It was time to slow down and to take a step back. To understand the bigger picture and to appreciate how, for many families, Christmas exposed them. And with a little time, comes clarity. Clarity will always be at the heart of anything that you can do to successfully strive towards an improved, or positive outcome.
In the years to come we would make sure that we could all become more aware as a staff team, so we could spot the early indicators and be receptive and supportive. We would carefully look out for families where we knew that there could be domestic pressures and add this to our safeguarding duty of care. With a sensitive and trusting approach, we'd make ourselves available. At the same time we had the opportunity to take our children to the panto and give them ice cream. They would enjoy the many school Christmas parties, visit Santa for their present and enjoy a lovely Christmas dinner. The whole run up to Christmas became an opportunity for us to genuinely make a difference.
The season would conclude with our services together in church. With our families by our sides, we would talk openly, considering the challenges, shining a light on the requirement for kindness, compassion and community. Every prayer, hymn and blessing served as a reminder. We didn't just sing and read those words, we took the time to understand and make sense of them all.
Year by year, it all became less about rolling out Christmas in school, and more about trying to ensure that we could all be well, be aware, be grateful, and be faithful to the true meaning of the Christmas story.
'The nativity tells us that the angels first delivered the proud news to the humble shepherds. The working classes. The hillside setting and the stable was really not the cosy, typical image that children will see depicted. This was a story about miracles amongst hardship and simplicity. These are the narratives that can serve to help us to understand, learn and relate to the nativity.'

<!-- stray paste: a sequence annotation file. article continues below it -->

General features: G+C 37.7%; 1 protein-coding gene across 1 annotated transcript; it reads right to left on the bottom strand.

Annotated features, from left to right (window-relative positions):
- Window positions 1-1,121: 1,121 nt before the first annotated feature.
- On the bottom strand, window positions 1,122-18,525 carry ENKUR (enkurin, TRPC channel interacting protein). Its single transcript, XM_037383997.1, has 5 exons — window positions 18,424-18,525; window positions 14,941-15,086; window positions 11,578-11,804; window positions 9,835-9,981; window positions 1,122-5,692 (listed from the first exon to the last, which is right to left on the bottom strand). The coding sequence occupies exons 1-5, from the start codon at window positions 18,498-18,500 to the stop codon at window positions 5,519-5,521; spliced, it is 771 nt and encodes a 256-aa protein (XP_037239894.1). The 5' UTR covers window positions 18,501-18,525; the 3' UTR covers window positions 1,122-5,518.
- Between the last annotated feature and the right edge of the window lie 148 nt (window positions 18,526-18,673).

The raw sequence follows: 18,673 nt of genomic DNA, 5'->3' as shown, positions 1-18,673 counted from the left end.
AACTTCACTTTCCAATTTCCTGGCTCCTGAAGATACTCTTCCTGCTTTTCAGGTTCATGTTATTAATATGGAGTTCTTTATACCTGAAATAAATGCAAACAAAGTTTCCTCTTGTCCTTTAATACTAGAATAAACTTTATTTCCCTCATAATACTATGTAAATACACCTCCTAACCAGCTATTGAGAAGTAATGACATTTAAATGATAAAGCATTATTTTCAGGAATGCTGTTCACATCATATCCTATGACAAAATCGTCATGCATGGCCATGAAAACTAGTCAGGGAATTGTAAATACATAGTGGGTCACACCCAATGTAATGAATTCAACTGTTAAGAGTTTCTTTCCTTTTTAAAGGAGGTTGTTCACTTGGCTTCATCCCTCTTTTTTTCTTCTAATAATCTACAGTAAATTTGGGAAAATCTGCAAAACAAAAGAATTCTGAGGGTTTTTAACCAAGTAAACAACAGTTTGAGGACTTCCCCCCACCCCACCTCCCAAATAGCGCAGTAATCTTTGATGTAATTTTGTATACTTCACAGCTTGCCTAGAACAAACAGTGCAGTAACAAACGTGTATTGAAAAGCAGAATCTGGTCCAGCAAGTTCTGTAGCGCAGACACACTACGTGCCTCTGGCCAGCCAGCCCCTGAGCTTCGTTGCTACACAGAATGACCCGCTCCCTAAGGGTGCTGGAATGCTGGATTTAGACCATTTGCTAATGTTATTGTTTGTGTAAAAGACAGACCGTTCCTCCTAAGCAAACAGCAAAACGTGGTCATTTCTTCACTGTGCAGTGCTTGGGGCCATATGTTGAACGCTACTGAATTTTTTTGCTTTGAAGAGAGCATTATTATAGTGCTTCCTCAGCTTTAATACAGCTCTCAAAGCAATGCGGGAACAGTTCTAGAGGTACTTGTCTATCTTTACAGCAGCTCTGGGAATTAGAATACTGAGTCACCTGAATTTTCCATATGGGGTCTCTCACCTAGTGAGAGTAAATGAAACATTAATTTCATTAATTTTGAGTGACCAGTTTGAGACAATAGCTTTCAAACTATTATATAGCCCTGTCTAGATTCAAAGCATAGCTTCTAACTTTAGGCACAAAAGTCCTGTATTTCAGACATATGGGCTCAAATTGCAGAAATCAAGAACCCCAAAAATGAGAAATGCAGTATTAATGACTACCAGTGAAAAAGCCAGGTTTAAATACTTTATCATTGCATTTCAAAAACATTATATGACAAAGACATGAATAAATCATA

The WIN / WIN
These realisations can be a very powerful driver. They can change the way that your school lives and breathes. The other thing that it did for me, which was often the case in headship, was the opportunity to grow. I always sought to be sincere when speaking publicly and to be able say things that were heartfelt. It's very hard to talk about love to children, if it isn't something that you spend time thinking and learning about yourself.
The design of your school should be dependant on these kind of circumstances. This is what makes your school unique, a good fit for the people that it serves. When leaders are able to identify the characteristics of the community, they can then be in a position to steer the provision.
We created a food bank in school. This was something that I had always wanted to do. When someone had challenged me and told me that it was too hard to manage because there were things like sell by dates to consider, I wasted no time in clearing out an old storage room ready. Within days we had it full of food and school uniform. At this point, our learning mentor was able handover food parcels to our families. This not only served to make Christmas easier, but also for the forthcoming pandemic.